Leprosy has mostly been rooted out of the modern world.  But our sense of impurity hasn’t gone away.  Look at how people carry around little bottles of hand sanitizer to kill any germs they may get from contact with other people!  Look at how obsessed our society is with bodily perfection and health, and how increasingly we eliminate babies with physical defects, aborting them so that they never see the sun!  We don’t do these things from religious impulses.  But the fact that we are so preoccupied with them shows how people continue to recognize intuitively the need for purity and wholeness, at least in regard to the body.

 

That feeling that we need to be pure, to be clean, is correct.  Uncleanness, sickness, deformity is a manifestation of the corruption and death at work in our bodies.  And the reason why corruption and death are at work in our bodies is because of the impurity of our souls, even our whole natures.  Original sin, in which we are conceived, passed down to us from Adam and Eve, makes us impure and unclean before God even before we think or do anything sinful.  And just like skin diseases break out in boils, scabs, or running sores, so original sin breaks out in impure thoughts, words, and actions against God.

 

We were all born with this leprosy.  It is not something we have any power to cure.  It corrupts everything we think, everything we do.  And it separates us from God.  We cannot come into His presence when we are unclean with sin; we can’t be numbered among His holy people.  Behold, (A)the Lord‘s hand is not shortened, that it cannot save,  or his ear dull, that it cannot hear;2 (B)but your iniquities have made a separation between you and your God, and your sins have hidden his face from you so that he does not hear. (Is. 59:1-2)It isn’t just our evil words and evil deeds that separate us from God, but the evil nature with which we are conceived, so that all that by nature provokes the wrath of God.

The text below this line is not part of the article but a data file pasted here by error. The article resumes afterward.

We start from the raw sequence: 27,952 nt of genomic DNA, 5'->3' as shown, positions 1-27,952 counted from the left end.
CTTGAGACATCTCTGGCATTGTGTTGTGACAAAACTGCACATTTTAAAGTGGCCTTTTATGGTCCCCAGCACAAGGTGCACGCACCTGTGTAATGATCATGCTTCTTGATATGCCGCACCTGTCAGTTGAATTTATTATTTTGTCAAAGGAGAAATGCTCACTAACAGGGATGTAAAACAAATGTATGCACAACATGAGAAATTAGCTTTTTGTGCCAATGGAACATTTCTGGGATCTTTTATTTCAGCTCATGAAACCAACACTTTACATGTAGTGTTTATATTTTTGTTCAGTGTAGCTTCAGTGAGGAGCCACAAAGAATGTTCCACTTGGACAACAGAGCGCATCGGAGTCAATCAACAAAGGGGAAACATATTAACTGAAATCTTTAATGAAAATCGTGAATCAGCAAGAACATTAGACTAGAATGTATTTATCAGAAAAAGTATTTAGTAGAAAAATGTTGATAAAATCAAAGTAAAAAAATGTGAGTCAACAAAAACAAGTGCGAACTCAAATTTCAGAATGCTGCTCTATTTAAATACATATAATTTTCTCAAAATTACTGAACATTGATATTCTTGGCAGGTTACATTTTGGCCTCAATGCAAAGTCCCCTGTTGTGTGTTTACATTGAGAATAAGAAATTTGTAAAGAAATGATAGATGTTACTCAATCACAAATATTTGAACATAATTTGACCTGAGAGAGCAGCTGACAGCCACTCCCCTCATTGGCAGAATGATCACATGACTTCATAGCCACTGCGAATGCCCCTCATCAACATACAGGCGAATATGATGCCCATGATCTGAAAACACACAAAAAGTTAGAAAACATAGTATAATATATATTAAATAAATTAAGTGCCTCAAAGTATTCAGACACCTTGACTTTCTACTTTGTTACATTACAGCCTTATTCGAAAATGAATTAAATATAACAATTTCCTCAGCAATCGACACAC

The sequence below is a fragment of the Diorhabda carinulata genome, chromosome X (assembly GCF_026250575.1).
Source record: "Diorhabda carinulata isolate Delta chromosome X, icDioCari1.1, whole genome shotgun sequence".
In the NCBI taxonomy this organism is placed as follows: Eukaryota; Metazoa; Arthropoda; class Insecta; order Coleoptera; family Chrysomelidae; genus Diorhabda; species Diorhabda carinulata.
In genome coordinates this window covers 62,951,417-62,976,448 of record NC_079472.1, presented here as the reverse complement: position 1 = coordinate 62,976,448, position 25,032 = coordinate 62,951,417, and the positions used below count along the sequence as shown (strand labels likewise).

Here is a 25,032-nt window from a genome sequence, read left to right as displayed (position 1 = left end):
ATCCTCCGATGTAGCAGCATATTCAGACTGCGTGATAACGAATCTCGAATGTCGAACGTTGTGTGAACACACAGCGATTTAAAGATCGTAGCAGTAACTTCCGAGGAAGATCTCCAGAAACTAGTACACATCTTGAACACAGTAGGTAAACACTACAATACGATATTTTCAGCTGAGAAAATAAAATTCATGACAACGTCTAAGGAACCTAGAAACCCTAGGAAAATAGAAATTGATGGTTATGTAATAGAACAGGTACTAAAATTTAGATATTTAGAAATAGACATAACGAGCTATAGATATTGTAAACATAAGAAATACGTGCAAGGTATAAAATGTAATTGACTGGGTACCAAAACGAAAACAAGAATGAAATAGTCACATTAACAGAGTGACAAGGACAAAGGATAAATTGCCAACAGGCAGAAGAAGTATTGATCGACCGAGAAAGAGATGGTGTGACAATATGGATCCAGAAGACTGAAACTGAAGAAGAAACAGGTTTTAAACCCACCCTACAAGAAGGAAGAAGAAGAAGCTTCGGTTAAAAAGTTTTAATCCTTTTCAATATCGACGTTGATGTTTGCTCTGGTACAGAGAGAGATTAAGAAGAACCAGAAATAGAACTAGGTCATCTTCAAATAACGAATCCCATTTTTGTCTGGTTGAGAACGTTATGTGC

Yet we sit here this morning not defiled, but clean.  Not alienated from God, but reconciled to Him, and brought near to Him.

 

And you, who once were alienated and hostile in mind, (BC)doing evil deeds, 22 he has now reconciled (BD)in his body of flesh by his death, (BE)in order to present you holy and blameless and (BF)above reproach before him (Col. 1:21-22), says St. Paul in Colossians 1.  We were brought near to God and cleansed of our sins when Jesus was cast out as the one who bore the impurity of our deeds and thoughts and even of our nature.  As He bore that impurity on the cross and the sun was darkened, He cried out that God had forsaken Him.

 

That was the purification of our uncleanness.  It says in Hebrews 10: 1But when Christ[b] had offered for all time a single sacrifice for sins, he (Q)sat down at the right hand of God, 13 waiting from that time (R)until his enemies should be made a footstool for his feet. 14 For by a single offering (S)he has perfected for all time those who are being sanctified.  By a single sacrifice He perfected sinners; by that one sacrifice He purified us of sin.

 

Jesus was going down to Jerusalem to do this very thing when the lepers cried out to Him.  When our parents brought us to the church as little ones, seemingly innocent yet already impure and alienated from God in our minds, through the pastor Jesus received us and cleansed us in the washing with water through the Word (Eph. 5).  He baptized us, putting us to death with Him and raising us up with Him.  We died to the old life of Adam.  We rose in Christ to a new life as children of God, free from condemnation and sin.  Our sins were covered.  We were brought into the communion of saints, the holy people of God.  We were purified from the uncleanness of sin, and God came to dwell, not in a tent near us, but in our bodies.